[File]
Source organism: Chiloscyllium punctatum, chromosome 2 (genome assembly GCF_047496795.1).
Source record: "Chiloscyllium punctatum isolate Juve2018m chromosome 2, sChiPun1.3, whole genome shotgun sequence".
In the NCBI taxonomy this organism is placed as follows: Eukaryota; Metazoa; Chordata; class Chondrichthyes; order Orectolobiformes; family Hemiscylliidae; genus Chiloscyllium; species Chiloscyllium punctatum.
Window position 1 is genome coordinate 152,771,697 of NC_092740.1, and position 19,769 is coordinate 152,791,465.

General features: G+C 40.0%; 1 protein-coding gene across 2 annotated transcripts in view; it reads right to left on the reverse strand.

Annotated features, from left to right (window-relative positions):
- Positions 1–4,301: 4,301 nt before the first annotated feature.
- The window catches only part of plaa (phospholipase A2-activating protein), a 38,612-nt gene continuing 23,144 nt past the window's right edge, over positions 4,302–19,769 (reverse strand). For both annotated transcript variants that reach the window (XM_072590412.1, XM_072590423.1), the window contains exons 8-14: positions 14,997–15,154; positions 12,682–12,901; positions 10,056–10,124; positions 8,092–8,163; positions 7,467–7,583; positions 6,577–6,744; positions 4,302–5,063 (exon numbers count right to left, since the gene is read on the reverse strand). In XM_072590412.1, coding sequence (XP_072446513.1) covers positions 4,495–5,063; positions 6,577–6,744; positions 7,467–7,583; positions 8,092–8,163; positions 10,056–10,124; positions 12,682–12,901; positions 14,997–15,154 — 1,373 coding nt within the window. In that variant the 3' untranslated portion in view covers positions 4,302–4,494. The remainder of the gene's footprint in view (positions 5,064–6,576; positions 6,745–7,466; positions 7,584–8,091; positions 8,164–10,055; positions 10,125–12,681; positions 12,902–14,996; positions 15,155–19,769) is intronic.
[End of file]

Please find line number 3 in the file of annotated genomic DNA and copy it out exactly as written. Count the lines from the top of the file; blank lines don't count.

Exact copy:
In the NCBI taxonomy this organism is placed as follows: Eukaryota; Metazoa; Chordata; class Chondrichthyes; order Orectolobiformes; family Hemiscylliidae; genus Chiloscyllium; species Chiloscyllium punctatum.